This doesn’t happen too often, but it happens… The curb pin (that is the tiny little pin that sits on the regulator and limits the effective length of the hairspring) is broken off and needs replacing. When I took this photo, the curb pin was still there, but after the regulator came out of the cleaning machine, it was broken off – bad luck!
Having removed the left-overs of the old curb pin with a sharp blade (cutting off the riveted bit), I take a standard brass tapered pin (you can buy those on eBay), and put it in the lathe to slim the tip down until it fits into the regulator. Make sure you got enough length, so that the boot (that is the bit that holds the hairspring against the curb pin) just goes over the end of the curb pin when turned.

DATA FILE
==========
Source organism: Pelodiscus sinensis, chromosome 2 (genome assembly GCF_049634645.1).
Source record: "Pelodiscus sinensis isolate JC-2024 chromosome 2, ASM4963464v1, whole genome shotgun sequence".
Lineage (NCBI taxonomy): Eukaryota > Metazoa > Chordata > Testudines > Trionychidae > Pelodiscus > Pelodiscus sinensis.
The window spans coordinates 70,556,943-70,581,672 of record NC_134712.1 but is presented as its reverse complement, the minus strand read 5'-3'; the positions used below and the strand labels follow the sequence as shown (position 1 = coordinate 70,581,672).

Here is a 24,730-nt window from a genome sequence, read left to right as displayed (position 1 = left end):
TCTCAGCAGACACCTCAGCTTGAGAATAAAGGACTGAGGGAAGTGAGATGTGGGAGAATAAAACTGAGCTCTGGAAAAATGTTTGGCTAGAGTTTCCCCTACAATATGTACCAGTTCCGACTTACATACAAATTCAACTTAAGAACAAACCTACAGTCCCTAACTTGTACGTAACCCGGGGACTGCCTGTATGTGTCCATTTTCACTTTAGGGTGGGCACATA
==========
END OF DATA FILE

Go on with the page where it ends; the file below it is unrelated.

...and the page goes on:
Now cut the tapered pin (you can see the cut bit in the bottom left of the photo), so that you still have a bit of pin sticking out from the regulator. With the tiniest hammer you can find, rivet the new curb pin to the regulator.
The new curb pin under the microscope. Once riveted into place, you have to adjust the curb pin so that it just holds the hairspring tight enough so it won’t move from the boot to the curb pin and back when the balance is turning, but not too tight so that the hairspring can still slide through the gap when adjusting the beat rate.